As Ontario gets ready to go to the polls June 2, the Star looks at where the parties stand on the issues that matter to voters. Today, we look at the minimum wage.
There might not be many things Ontario’s Liberals, New Democrats, Greens and Progressive Conservatives agree on, but at least in principle, raising the province’s minimum wage is one of them.
But by how much, and when? Those are where the parties differ.
The PC party is offering a 50 cent per hour jump to $15.50 this fall. The Liberals, NDP and Greens say they’ll move it to $16 an hour this year. In addition, the NDP says it would raise it another dollar per year, to $20 by 2026. The Green Party, meanwhile, would provide annual $1 increases, and a living wage top-up in regions with a higher cost of living. The Liberals also say they’d work towards developing a regional living wage after the initial rise to $16 per hour.
It is no surprise, says workers’ rights activist Deena Ladd, that a minimum wage hike is shaping up to be a major election issue, given spiralling inflation in the wake of the COVID-19 pandemic.
“I think the parties are very much hearing at the doorstep that people are having a hard time making ends meet,” said Ladd, executive director of the Workers’ Action Centre. “I think they know that if they’re going to get some popularity at the polls, they’ve got to say something.”
In March, the most recent month for which numbers are available, the consumer price index — the official gauge of inflation — rose 6.7 per cent from a year earlier, Statistics Canada reported.
The prices of pretty much everything that makes up the CPI — including food, energy and household goods — were higher.
That kind of inflation makes a wage hike imperative, argued Leila Sarangi, national director for Campaign 2000, a coalition of groups working to end child and family poverty.
“We need a minimum-wage increase, and we need it immediately. This can’t be a one-time, year-over-year increase. The living wage in Toronto is $22 an hour, so we’re pretty far off of that mark,” said Sarangi, referring to the Ontario Living Wage Network’s assessment that a living wage in Toronto is $22.08 an hour. “People living in this province deserve work to be a real pathway out of poverty.”
An increase of a dollar or two to the minimum wage won’t keep many low-wage workers from sliding into — or remaining in — poverty, especially if inflation remains high, Sarangi argued.
“One of the indicators that we track year over year is depth of poverty by family type … and they’re all about 30 to 40 per cent below that low-income measure. Bumping up to a $16 minimum wage is not going to close that gap. A parent would still have to work three, four extra months full-time with no deductions to close that gap,” she said.
While labour and anti-poverty advocates support minimum wage increases, business lobby groups say their members are still struggling to deal with the economic impact of the COVID-19 pandemic.
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“If you are doing it during a really strong economic time, it’s certainly different than doing it when there are a lot of economic challenges,” said Ryan Mallough, Ontario regional director for the Canadian Federation of Independent Business.
The economic impact of the pandemic will still be around for a while, said Mallough, adding that small businesses have racked up an average of $175,000 in debt during COVID-19.
“Just because we’re able to meet inside again, and go to movies, and have 20,000 people at Scotiabank Arena or 50,000 at the Rogers Centre, it doesn’t mean the last two years didn’t happen,” Mallough said. “And for small business owners, that’s a lengthy period. They’re already facing other cost pressures. Adding another one is difficult.”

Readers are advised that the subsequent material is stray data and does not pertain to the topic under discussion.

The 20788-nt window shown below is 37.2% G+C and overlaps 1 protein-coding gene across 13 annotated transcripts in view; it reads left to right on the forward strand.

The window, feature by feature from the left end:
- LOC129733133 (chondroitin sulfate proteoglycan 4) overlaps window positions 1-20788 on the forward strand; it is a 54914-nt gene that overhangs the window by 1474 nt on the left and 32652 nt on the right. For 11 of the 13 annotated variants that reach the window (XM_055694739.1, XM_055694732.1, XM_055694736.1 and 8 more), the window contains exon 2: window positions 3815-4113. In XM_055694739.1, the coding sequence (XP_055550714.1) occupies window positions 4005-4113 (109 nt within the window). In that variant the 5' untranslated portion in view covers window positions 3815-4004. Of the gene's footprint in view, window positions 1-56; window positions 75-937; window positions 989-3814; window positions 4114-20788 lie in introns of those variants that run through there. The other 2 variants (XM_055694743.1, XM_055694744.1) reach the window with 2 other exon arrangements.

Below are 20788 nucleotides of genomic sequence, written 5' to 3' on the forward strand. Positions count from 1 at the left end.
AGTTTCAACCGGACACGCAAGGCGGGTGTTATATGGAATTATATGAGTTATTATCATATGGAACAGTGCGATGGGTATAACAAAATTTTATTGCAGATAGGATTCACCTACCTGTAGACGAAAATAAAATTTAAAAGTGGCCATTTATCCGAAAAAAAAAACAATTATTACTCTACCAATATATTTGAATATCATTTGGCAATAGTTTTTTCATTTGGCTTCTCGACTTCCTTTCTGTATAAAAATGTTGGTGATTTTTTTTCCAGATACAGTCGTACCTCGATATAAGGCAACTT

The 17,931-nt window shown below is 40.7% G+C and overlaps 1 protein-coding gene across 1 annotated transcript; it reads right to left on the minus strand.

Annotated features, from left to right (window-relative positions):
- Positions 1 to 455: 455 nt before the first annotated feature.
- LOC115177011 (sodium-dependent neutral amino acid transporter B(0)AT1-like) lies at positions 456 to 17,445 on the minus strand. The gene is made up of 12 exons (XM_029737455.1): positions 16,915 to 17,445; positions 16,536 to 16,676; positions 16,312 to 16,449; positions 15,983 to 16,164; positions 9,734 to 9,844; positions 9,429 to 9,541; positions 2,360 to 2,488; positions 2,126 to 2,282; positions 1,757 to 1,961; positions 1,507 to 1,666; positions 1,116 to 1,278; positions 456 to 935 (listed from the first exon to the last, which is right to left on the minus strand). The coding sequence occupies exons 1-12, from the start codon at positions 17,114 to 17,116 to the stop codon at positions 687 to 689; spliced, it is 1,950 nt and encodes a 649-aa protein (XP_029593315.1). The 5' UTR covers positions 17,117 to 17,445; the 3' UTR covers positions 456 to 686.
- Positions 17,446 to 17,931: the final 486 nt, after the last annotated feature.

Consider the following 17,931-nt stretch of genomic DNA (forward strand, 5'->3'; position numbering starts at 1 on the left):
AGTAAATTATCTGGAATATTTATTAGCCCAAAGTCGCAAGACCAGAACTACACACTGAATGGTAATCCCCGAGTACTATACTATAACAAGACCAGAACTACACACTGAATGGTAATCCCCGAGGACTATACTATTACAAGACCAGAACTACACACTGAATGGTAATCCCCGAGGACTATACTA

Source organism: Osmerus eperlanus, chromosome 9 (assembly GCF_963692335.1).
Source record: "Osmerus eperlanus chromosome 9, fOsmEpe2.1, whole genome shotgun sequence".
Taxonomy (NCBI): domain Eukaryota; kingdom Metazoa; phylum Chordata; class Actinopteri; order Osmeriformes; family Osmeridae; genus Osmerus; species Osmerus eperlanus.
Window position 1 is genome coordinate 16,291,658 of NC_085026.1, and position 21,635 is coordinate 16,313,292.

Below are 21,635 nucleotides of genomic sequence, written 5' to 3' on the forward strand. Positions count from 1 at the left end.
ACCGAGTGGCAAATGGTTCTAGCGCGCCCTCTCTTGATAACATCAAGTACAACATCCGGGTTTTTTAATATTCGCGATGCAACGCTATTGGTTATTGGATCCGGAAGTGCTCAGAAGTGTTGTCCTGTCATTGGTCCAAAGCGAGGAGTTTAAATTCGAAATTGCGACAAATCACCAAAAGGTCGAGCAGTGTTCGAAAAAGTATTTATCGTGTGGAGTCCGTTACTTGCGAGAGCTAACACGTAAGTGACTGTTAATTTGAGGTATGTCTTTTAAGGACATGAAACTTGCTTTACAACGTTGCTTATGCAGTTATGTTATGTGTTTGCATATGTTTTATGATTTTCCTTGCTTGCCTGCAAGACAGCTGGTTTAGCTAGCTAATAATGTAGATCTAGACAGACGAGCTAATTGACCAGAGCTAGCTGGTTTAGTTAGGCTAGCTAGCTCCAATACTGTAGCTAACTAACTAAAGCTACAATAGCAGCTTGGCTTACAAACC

Wage increases at the bottom of the scale filter upwards to other employees, and that, argues Mallough, hurts smaller businesses the most.
“For the majority of our members, that’s the bigger issue: The upward pressure it puts all the way up the chain,” said Mallough. “The small retailer is not Walmart. Walmart realistically can absorb those kind of increases to their bottom line. The small retailer in Toronto the last few years likely doesn’t have that ability.”
The restaurant industry, in particular, has been hammered by repeated COVID-19 lockdowns, and is facing cost increases thanks to supply-chain issues, said James Rilett, Central Canada vice-president for Restaurants Canada. Higher wages will be tough for many restaurants to afford after the struggles of the last two years, Rilett said.
“In normal times, you’d have some flexibility financially, or you’d be able to raise prices a bit,” he said. “But prices are already rising, and people have taken on so much debt, they don’t have any flexibility.”
But Ladd argued that predictions of doom and gloom because of a hike in the minimum wage rarely come true.
“When the minimum wage went up from $11.60 an hour to $14, people said small businesses would collapse under the pressure — and they didn’t,” she noted.
There’s a simple reason for that, Ladd said: People who earn the minimum wage spend every penny they’ve got, and they almost always spend it locally.
“If people have more money in their pockets, they will spend it at that mom and pop shop. They’re not going to spend it in Switzerland on a ski holiday,” said Ladd.
“Most of the members we have can’t even afford a TTC ticket right now, because it’s over three bucks. They’re not travelling outside of their neighbourhoods.”
Clarification — May 6, 2022: The Ontario Liberal party says they will increase the minimum wage to $16 an hour this year and work towards developing a regional living wage.
Josh Rubin is a Toronto-based business reporter. Follow him on Twitter: @starbeer
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